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|Case Number:||Civil Case 690 of 1988|
|Parties:||Shah t/a Prasul’s v Steelcord Tyres Ltd|
|Date Delivered:||10 May 1989|
|Court:||High Court at Mombasa|
|Judge(s):||Samuel Elikana Ondari Bosire|
|Citation:||Shah t/a Prasul’s v Steelcord Tyres Ltd  eKLR|
|Advocates:||Mr Nanji for the Applicant, Mr Aboo for the Defendant.|
|Advocates:||Mr Nanji for the Applicant, Mr Aboo for the Defendant.|
Shah t/a Prasul’s v Steelcord Tyres Ltd
High Court, at Mombasa May 10, 1989
Civil Case No 690 of 1988
Contract – cheques - grounds upon which a cheque may be vitiated – whether a court can question sufficiency of consideration in a suit based on a cheque.
The plaintiff applied for summary judgment with respect to a claim for a liquidated sum of Kshs 466,000. The claim was based on a cheque drawn by the defendants in favour of the plaintiffs which had been returned unpaid twice upon presentation for payment.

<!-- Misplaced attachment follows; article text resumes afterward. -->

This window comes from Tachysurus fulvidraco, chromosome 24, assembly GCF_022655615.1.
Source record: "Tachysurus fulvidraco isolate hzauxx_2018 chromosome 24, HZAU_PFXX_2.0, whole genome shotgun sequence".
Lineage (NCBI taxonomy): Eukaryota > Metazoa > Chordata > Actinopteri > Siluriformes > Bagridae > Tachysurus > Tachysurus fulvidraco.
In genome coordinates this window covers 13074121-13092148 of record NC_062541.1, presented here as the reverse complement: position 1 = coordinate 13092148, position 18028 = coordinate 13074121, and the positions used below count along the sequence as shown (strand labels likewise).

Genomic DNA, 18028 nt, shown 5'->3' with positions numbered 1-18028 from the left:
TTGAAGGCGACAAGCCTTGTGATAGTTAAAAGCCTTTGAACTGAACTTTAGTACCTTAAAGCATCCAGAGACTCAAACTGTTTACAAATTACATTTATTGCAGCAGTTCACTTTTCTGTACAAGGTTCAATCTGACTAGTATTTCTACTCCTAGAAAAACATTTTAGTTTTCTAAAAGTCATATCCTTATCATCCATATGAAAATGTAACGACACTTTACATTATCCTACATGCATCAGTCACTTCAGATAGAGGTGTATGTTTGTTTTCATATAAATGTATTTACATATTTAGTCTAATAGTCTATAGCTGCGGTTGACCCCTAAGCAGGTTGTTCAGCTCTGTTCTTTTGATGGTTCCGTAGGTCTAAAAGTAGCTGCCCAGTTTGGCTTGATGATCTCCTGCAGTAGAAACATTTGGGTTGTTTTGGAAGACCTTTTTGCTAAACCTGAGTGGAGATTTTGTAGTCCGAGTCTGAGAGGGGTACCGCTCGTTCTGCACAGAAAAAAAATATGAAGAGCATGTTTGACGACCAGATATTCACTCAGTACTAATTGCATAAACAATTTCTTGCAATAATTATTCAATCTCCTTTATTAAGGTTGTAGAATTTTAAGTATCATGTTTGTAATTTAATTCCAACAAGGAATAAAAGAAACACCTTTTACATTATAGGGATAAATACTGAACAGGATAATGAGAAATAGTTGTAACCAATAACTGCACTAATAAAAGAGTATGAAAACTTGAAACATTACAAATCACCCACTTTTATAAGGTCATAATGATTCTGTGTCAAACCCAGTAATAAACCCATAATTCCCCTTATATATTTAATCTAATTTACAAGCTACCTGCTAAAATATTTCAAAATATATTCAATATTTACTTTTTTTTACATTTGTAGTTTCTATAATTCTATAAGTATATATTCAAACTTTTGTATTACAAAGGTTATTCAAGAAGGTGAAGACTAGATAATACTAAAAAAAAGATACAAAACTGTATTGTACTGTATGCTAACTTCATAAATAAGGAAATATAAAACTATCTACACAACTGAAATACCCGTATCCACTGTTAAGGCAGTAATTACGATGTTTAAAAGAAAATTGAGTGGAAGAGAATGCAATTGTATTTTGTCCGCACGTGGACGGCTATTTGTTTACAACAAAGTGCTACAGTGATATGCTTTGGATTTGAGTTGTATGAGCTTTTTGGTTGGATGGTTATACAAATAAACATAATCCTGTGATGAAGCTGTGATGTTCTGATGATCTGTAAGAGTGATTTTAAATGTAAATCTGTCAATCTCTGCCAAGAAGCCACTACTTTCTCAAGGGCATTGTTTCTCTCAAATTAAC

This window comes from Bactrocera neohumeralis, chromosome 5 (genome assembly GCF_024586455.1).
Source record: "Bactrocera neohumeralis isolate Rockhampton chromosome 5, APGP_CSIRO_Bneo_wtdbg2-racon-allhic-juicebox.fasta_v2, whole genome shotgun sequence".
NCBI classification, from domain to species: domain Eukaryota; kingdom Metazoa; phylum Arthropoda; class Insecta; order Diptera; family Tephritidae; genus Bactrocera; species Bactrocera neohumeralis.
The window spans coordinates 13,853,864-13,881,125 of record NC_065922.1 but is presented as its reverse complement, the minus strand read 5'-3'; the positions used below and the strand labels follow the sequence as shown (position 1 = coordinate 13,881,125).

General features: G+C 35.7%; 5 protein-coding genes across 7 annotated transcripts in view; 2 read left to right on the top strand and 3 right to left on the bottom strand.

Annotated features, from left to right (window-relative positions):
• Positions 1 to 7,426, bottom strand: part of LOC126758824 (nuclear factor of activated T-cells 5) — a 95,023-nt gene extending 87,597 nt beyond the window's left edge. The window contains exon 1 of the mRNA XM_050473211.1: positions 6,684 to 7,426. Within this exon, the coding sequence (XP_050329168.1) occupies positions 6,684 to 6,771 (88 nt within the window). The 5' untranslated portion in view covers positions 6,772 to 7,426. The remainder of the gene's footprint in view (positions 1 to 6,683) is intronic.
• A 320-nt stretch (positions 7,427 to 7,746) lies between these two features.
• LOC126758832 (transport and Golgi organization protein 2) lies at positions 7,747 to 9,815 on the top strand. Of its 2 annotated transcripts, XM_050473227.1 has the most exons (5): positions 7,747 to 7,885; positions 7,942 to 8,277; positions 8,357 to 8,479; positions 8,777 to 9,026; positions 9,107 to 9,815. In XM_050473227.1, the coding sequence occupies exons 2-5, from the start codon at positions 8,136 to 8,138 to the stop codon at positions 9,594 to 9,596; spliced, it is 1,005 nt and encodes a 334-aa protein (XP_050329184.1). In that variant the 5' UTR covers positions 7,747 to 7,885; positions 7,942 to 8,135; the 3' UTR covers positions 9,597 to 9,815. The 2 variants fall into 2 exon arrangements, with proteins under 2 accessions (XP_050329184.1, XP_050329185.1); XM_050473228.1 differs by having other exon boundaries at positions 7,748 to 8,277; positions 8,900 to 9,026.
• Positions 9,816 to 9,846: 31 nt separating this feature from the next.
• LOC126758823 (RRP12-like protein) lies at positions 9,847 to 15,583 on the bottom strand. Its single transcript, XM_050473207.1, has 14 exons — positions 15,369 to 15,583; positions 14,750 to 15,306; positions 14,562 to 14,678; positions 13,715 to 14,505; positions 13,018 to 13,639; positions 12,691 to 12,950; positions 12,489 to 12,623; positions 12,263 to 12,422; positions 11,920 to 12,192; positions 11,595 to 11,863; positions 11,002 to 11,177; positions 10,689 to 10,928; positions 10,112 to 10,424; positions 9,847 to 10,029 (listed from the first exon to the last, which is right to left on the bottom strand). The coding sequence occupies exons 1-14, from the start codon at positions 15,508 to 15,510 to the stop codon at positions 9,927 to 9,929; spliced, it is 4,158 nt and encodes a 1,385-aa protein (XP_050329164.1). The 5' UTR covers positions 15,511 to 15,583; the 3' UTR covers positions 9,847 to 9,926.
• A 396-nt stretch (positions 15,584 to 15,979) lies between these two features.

The defendant averred that it had drawn the cheque voluntarily for due consideration. It was contended, however, that the cheque had been presented for payment before an orally agreed date for its presentation.
The defendant submitted that the parties had further agreed to reconcile accounts between them due to a balance payable by the plaintiff to the defendant for goods sold and delivered by the defendant to the plaintiff.
There was no plea of fraud, duress or misrepresentation leading to the signing of the subject cheque in the present case. The defendant did not deny money was owing. The argument was that the cheque was wrongly banked.
1. A cheque or any bill of exchange constitutes an agreement which may only be vitiated on grounds weighty enough to vitiate any ordinary contract, such as fraud, duress and misrepresentation.
2. Once a cheque has been given based upon some consideration, a court cannot go into the question as to whether or not the consideration was sufficient in a suit upon that cheque.
Hassanali Issa & Co v Jeraj Produce Store  EA 555
Civil Procedure Rules (cap 21 Sub Leg) order XXXV
Mr Nanji for the Applicant.
Mr Aboo for the Defendant.
|History Advocates:||Both Parties Represented|
|Case Outcome:||Application allowed.|
|Disclaimer:||The information contained in the above segment is not part of the judicial opinion delivered by the Court. The metadata has been prepared by Kenya Law as a guide in understanding the subject of the judicial opinion. Kenya Law makes no warranties as to the comprehensiveness or accuracy of the information|